Climate change and law
Do we need an ecological revolution to halt climate change? “I would give nature basic rights, but with nuanced formulations”, says Jens Kersten, Chair of Public Law and Governance at LMU. The expert in constitutional law conducts research into the environment and society in the Anthropocene – and supports the international movement to give better legal protections to nature.
Kersten would include ecology in the fundamental normative principles of the state enshrined in Article 20 (1) of Germany’s Basic Law, he said in an interview on lmu.de
Ann-Katrin Kaufhold is Professor of Constitutional and Administrative Law and jointly heads the international research group “The Institutional Architecture for a 1.5°C World” with Professor Rüdiger Veil at LMU’s Center for Advanced Studies. She is interested in the question as to which institutions are suitable for realizing effective climate action:
"The crucial point, I believe, is that we cannot confer this task on an individual institution, an individual person, or an individual sector. When we’re talking about the transformation of society as a whole – and that is what’s required – then we must work all the levers we have. And this is the responsibility of institutions and individuals alike."
Climate change and resilience
Matthias Garschagen, Chair of Human Geography, heads the Teaching and Research Unit for Human Environment Relations at LMU’s Department of Geography. He knows that the global community does not have much time left to act on climate change.
Garschagen is one of the lead authors of the Synthesis Report report by the Intergovernmental Panel on Climate Change (IPCC). In an interview on lmu.de he explains the consequences of global warming and the risks surrounding adaptation: A dramatic turnaround is needed if we are to reach our climate goals, says Matthias Garschagen.
“Previous risk assessments were too optimistic”
LMU geographer Liang Emlyn Yang studies social resilience in dealing with climate change:
"How can you live here?"
Climate change and land use
Reforestation and a new approach to land management will play a crucial role in efforts to mitigate climate change. Julia Pongratz, Chair of Physical Geography and Land-Use Systems at LMU, studies the impacts of land use on the carbon cycle.
The exploitation of fossil-based carbon resources has accounted for the majority of emissions since the mid-20th century. But changes in land use have also had a substantial impact on greenhouse gases and are responsible for approximately 15% of total CO2 emissions. This proportion rises even further, to approximately 25%, when other greenhouse gases – such as the methane and nitrous oxide (N2O) generated by livestock farming and the use of fertilizers – are included.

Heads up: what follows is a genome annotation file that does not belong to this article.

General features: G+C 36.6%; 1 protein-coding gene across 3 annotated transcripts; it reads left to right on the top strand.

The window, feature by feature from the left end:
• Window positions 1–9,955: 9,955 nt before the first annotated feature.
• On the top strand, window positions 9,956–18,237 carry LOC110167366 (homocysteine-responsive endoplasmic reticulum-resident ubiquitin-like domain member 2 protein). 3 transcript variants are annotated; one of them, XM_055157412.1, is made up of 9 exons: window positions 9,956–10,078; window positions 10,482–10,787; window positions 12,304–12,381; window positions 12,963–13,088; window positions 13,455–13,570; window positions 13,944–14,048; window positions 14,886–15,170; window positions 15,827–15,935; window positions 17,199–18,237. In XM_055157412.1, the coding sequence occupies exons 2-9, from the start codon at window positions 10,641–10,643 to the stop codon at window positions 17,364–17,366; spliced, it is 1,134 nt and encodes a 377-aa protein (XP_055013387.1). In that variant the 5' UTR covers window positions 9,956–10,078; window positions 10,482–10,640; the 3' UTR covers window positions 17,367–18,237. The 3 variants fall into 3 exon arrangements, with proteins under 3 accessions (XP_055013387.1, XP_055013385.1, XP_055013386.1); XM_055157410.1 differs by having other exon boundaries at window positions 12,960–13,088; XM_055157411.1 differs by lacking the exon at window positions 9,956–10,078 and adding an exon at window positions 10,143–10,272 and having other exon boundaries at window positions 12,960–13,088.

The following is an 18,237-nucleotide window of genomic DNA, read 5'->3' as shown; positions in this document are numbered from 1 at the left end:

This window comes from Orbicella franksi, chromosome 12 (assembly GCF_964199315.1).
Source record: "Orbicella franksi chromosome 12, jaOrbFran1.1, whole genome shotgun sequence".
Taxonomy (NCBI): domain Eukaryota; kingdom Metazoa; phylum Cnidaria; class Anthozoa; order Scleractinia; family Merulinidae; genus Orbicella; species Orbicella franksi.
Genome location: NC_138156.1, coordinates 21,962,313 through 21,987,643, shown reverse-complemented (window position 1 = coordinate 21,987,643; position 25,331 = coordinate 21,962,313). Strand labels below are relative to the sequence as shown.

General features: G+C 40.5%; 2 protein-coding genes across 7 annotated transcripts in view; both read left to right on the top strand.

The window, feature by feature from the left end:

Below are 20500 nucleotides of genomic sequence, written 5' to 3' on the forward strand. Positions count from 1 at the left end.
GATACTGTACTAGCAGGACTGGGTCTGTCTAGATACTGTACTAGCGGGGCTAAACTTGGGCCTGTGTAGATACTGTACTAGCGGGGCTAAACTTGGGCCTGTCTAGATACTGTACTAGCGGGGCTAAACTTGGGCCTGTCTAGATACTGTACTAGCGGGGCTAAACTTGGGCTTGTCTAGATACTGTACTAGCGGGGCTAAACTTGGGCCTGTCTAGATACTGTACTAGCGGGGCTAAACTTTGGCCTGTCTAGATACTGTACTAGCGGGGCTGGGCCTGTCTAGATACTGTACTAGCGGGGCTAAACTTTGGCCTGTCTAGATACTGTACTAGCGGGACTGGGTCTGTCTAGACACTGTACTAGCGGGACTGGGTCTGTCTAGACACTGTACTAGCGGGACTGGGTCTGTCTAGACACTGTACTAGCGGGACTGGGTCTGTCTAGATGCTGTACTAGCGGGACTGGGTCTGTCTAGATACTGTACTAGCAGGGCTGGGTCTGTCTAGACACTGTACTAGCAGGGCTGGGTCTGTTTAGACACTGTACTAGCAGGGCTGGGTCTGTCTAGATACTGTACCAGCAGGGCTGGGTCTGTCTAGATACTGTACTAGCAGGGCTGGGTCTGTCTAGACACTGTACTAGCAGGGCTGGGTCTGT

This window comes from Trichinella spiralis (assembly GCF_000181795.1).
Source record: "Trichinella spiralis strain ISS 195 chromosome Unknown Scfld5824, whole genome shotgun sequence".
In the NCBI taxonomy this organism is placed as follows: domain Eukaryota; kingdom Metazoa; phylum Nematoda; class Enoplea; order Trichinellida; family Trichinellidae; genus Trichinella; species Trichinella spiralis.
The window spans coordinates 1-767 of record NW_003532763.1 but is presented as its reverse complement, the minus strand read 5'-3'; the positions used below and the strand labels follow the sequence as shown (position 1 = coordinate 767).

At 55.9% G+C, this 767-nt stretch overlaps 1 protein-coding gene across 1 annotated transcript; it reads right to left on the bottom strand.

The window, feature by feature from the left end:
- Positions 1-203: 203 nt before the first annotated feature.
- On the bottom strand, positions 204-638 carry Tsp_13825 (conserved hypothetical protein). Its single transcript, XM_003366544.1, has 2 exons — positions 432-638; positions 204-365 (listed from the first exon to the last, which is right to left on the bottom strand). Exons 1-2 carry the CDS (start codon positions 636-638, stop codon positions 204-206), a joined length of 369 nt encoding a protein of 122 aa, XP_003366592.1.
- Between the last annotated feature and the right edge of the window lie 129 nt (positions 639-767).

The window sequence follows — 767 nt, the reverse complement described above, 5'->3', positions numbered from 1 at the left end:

Yet land-use practices can also sequester CO2 and remove it from the atmosphere. Forests, for example, store enormous amounts of carbon and therefore serve as vital natural carbon sinks that can be enlarged by practices such as reforestation. “Knowing how different types of vegetation affect the carbon balance is therefore relevant on two counts: in relation to emissions, but also in terms of potential for removing CO2 from the atmosphere,” Pongratz says.
Extreme weather events, such as the disastrous flooding in the Ahr Valley in North Rhine-Westphalia last summer and the episodes of severe drought in recent years, leave no doubt that climate change has now arrived in Germany. Coping with its consequences is perhaps our most urgent challenge in the coming years. Computer-based simulations of the environment are a vital tool for assessing the potential effects of interventions aimed at moderating the impact of global warming.
LMU geographer Ralf Ludwig, an expert in environmental modeling, is leading a project in the new EU-funded research program ARSINOE. Its goal is to develop innovative strategies that will make a positive contribution to climate resilience in nine regions in Europe and suggest concrete ways to implement them.
Climate change and global food security
Agriculture is one of the major drivers of climate change but is also heavily affected by it. Around the world, rising temperatures are among the main reasons for yield reductions. The agricultural sector is thus faced with the major challenge of adapting to climate change in order to ensure food security in the future.
LMU geographer Dr. Florian Zabel, researcher at the Research and Teaching Unit “Physical Geography and Land Use Systems” at LMU’s Department of Geography, is conducting simulations to model how climate change affects agriculture. He also shows what cultivar adaptations are necessary.
Climate change and biodiversity
“Coral reefs are referred to as the rainforests of the seas,” says Gert Wörheide, Chair of Paleontology and Geobiology at LMU Munich. Australia’s Great Barrier Reef is already experiencing its sixth bleaching episode, which poses a threat to the natural habitat of thousands of organisms.
“Coral bleaching can cause a mass extinction of corals. When that happens, other organisms lack the three-dimensional structure that corals give them – much like trees in a rainforest. Their natural habitat is taken away and biodiversity deteriorates on the coral reef,” Wörheide explains.
Coral bleaching events are triggered by climate change and the associated rise in sea temperatures, leading to far-reaching consequences for humankind.